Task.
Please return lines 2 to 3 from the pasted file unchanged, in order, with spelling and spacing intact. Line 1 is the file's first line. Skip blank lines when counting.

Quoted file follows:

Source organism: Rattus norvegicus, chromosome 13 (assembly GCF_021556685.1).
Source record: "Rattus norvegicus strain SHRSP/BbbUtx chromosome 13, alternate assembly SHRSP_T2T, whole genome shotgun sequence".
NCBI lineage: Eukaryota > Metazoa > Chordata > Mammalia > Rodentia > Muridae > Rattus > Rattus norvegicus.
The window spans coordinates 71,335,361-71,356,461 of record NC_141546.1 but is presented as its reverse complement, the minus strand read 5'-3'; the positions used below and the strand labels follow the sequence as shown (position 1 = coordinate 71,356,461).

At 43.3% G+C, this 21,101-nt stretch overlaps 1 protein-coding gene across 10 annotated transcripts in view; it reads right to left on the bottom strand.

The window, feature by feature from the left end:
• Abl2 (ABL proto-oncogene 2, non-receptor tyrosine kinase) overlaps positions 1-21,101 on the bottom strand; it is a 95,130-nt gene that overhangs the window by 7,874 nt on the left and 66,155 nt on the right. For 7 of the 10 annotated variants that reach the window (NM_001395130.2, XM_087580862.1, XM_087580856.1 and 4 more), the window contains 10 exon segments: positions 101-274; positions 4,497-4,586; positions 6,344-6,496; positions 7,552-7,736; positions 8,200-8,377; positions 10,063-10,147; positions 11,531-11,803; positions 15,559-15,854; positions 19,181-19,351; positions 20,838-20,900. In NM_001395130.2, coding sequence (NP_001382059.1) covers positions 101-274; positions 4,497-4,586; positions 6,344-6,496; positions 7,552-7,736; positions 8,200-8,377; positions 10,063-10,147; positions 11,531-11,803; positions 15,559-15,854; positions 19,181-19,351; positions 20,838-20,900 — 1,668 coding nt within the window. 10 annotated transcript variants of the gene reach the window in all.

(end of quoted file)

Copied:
Source record: "Rattus norvegicus strain SHRSP/BbbUtx chromosome 13, alternate assembly SHRSP_T2T, whole genome shotgun sequence".
NCBI lineage: Eukaryota > Metazoa > Chordata > Mammalia > Rodentia > Muridae > Rattus > Rattus norvegicus.